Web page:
“Pop-hip-house.” “Liquid-bmore-house-step.” “Rave-garage.” Just when you thought the UK house scene could not possibly concoct anymore arbitrary sub-genres, along frolics our faux ursine duo drafting an indietronica doctrine for world peace. “But it can sound awful if you talk about it too much,” Hot Chip and the 2 Bear's Joe Goddard tells The Guardian, diffusing the altruistic ambitions of the group's first true LP, Be Strong.
The title track is a BBC Radio chart climber for all the right reasons. Following a soulful prompt to “Give the music all your ‘lovin”, a tight 2-step polyphony of off-beat hi-hat and downbeat hand claps really starts to get your head bopping. “Some people say that music sets you free/But all my life the music has imprisoned me/Keeps me awake all night until the mornin.” A clever verse-chorus-verse to latch onto indeed. What begins to sound like a rather pedantic breakbeat suddenly percolates into a dubbed out progression of subwoofed bass drums, rhythmic vocal oscillations and deepthroat cagney shout outs to everyone from Wu Tang to Particle.
Microhouse minimalism meets carnal urges on “Bear Hug.” Glitchy as it is catchy, the opening bars leave enough breaks and spaces for playful textures that compliment Goddard’s determined pleas for tongue-in-cheek embraces. Out of nowhere the baritone is overtaken by an homage to ‘80s new wave which fades into a sublime breakdown that still hovers close to the original hook, intermittently pausing for a tonal descent when least expected. A more upbeat and tropical Maxxi Soundsystem bonus remix awaits you at the end of the album as well.
“Birds and Bees” is an ambient jaw-breaker for anyone accustomed to their earlier slew of EPs and singles. Certainly wasn’t anticipating such smooth electric guitar picking and fuzzy marimba chords coalescing into atmospherics more akin to uptempo glo-fi than UK garage. That faltering beat takes a giant leap into the foreground, paired delicately with the aforementioned interlude, invigorating both with new life. “Time in Mind” is the only other track that deviates greatly from their expected sound. Mainly because it is actually an unassuming low-key pop diddy nestled deep within, proving that they are no one-trick pony.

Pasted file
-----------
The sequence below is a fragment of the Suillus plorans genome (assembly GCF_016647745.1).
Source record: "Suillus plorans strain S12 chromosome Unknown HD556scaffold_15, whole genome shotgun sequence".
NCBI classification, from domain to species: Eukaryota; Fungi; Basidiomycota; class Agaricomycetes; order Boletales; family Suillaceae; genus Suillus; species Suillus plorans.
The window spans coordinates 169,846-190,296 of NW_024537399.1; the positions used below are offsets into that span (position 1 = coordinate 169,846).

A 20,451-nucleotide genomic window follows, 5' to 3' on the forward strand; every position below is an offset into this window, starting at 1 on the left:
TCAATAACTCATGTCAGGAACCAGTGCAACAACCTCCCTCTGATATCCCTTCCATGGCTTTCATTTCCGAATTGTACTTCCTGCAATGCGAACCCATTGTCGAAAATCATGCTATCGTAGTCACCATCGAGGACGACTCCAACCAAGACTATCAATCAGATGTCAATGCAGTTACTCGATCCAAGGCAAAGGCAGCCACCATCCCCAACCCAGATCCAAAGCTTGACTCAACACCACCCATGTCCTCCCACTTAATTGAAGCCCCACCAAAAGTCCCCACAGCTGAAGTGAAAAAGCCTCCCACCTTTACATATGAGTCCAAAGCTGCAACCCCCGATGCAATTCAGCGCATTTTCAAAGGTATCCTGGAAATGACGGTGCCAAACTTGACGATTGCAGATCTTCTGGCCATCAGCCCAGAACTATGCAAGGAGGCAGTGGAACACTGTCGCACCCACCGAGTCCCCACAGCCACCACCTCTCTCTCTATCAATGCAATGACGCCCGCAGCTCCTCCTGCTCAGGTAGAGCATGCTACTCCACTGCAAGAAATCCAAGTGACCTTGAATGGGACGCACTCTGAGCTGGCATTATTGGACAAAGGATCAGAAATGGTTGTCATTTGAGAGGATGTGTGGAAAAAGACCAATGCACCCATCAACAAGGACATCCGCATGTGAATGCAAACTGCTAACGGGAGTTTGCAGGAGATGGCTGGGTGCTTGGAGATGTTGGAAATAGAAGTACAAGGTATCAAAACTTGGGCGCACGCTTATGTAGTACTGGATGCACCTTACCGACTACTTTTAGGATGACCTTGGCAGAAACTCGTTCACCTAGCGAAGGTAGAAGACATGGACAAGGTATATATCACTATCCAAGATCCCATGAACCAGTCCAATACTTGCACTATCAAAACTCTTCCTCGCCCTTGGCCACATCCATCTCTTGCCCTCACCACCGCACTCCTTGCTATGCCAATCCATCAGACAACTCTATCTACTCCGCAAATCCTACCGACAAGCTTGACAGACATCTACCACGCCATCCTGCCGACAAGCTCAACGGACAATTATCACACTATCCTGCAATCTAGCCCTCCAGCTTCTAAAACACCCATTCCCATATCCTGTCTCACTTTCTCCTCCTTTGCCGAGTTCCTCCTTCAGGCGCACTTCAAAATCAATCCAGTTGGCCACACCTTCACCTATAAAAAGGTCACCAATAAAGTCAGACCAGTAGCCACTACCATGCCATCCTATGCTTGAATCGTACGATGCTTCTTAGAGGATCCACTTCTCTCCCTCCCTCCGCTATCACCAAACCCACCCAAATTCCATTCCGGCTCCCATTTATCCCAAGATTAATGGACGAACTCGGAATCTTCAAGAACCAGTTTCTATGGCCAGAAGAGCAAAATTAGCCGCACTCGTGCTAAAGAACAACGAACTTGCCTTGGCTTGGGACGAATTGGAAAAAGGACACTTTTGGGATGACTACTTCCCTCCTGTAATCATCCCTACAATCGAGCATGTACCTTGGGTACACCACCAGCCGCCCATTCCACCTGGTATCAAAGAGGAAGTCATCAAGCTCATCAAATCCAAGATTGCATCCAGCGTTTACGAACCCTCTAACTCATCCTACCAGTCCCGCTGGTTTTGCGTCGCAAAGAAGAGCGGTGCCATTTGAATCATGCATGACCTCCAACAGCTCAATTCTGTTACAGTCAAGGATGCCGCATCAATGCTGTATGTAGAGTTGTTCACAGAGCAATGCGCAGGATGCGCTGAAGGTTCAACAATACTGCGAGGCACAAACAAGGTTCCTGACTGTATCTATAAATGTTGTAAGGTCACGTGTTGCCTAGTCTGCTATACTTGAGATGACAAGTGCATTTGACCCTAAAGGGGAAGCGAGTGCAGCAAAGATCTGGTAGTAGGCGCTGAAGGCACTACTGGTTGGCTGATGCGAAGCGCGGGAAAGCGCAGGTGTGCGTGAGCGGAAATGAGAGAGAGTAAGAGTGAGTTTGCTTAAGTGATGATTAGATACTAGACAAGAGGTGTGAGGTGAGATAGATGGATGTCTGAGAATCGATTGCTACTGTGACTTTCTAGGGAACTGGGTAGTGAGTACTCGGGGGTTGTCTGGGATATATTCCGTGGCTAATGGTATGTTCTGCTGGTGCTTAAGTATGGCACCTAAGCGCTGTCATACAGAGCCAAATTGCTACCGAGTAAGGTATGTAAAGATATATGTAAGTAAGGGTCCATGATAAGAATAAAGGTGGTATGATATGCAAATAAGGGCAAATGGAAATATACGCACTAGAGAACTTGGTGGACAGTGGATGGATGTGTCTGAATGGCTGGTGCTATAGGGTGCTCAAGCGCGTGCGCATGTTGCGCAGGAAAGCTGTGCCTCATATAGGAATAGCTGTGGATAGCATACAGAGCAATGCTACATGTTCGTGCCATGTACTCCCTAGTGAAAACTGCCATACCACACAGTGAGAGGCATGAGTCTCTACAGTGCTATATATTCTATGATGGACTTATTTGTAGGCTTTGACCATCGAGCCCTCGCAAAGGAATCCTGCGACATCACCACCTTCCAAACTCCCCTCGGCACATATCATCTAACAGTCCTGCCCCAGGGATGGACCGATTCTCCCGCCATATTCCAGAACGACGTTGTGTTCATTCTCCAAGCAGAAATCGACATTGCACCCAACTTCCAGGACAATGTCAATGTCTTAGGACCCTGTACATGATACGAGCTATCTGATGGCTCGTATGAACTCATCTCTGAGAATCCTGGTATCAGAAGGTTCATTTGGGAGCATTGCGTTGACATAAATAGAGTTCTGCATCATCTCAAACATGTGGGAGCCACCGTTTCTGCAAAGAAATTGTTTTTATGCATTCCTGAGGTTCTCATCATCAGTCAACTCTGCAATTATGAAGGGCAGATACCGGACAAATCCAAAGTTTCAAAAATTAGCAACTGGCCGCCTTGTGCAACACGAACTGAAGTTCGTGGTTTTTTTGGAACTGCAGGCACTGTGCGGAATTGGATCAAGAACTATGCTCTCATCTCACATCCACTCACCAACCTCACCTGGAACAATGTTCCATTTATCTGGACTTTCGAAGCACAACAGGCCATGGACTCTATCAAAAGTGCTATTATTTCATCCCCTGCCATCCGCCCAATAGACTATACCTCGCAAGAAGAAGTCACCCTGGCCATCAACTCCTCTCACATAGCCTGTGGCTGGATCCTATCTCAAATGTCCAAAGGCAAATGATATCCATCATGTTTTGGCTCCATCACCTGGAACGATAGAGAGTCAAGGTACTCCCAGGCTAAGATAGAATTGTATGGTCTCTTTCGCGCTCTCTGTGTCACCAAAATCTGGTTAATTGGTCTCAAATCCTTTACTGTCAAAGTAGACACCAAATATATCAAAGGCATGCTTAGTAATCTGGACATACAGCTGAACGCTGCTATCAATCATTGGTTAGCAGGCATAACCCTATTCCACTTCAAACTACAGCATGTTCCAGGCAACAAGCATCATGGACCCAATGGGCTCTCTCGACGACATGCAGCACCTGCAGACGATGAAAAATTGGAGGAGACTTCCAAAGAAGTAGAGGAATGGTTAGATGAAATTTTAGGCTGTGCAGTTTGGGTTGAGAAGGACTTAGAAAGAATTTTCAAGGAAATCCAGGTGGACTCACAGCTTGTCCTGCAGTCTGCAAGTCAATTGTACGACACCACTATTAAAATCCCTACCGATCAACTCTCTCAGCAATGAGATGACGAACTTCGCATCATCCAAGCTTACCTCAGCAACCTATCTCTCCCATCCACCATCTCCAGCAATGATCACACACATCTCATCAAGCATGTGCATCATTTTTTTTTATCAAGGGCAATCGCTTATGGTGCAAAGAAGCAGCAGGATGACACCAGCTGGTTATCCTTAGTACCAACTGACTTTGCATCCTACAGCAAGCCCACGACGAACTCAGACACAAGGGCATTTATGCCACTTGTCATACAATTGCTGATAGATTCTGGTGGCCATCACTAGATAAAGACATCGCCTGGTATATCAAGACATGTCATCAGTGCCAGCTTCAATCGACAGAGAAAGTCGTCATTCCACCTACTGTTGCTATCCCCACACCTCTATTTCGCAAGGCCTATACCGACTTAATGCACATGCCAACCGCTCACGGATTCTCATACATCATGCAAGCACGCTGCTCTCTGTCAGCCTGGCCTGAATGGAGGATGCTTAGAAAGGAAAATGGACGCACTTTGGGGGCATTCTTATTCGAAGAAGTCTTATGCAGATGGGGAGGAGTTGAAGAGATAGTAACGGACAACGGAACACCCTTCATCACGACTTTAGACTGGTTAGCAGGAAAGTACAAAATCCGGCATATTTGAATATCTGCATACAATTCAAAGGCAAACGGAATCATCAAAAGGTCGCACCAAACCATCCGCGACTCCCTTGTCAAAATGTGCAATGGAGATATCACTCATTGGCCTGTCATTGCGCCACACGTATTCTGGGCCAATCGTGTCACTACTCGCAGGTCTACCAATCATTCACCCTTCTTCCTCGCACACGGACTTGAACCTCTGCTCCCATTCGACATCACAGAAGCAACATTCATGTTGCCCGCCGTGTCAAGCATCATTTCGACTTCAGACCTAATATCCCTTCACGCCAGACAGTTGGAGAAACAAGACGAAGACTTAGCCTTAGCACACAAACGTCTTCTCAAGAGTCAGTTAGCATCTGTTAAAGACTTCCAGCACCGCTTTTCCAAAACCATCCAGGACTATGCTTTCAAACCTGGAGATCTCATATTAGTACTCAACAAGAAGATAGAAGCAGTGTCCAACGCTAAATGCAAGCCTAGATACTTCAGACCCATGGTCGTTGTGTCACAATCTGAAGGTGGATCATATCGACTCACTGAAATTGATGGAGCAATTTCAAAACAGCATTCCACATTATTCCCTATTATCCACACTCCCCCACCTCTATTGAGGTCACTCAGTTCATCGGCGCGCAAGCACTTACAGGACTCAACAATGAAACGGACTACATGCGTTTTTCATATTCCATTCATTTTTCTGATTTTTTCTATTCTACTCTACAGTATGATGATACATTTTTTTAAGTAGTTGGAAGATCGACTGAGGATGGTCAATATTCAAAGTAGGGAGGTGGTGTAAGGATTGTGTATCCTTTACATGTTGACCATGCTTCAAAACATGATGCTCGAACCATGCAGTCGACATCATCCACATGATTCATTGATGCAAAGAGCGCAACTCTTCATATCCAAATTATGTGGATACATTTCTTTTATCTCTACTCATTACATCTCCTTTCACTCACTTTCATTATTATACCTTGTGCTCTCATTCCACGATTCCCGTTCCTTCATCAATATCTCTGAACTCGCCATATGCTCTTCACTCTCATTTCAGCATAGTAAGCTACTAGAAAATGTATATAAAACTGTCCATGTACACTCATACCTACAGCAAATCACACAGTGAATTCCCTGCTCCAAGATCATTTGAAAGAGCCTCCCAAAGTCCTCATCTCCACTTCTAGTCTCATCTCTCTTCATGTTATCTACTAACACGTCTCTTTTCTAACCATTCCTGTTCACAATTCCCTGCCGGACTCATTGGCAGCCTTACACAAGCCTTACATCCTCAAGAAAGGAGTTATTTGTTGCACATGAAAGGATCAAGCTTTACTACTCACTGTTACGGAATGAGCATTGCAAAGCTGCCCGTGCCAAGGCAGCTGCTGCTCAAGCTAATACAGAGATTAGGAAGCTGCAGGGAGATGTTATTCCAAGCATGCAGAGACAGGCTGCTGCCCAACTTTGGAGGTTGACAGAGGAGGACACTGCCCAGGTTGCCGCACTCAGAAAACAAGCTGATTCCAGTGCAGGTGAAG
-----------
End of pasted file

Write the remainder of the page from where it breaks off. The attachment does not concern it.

“The idea of a good night of dance music being a secular, group experience that can make you feel good is a necessary thing when times are hard. We’re not religious people, but as a DJ you’re always trying to create that sense of communion.” Themes for thought when we reach the last two numbers, “Get Together” and “Church.”
The former relies on alienated sub-bass and touches of garage as the foundation for muffled utopian platitudes and at times stale pop. Nothing particularly groundbreaking here I’m afraid. As you might expect, the latter lifts off via a slow overture of organ and a sample of some garbled Jamaican guru preaching Rastafarian gospel. More and more the textures germinate into an assemblage of tender tones that make rather languid lyrics sound downright Shakespearean. “Hey now/Hey now/Let’s get up together” cycles over and over again with lower pitched vocal sequences that blossom into a steel drum symphony. A welcomed innocence and levity at the end of a body of work that spans the whole spectrum of house, while making some much needed renovations of its own.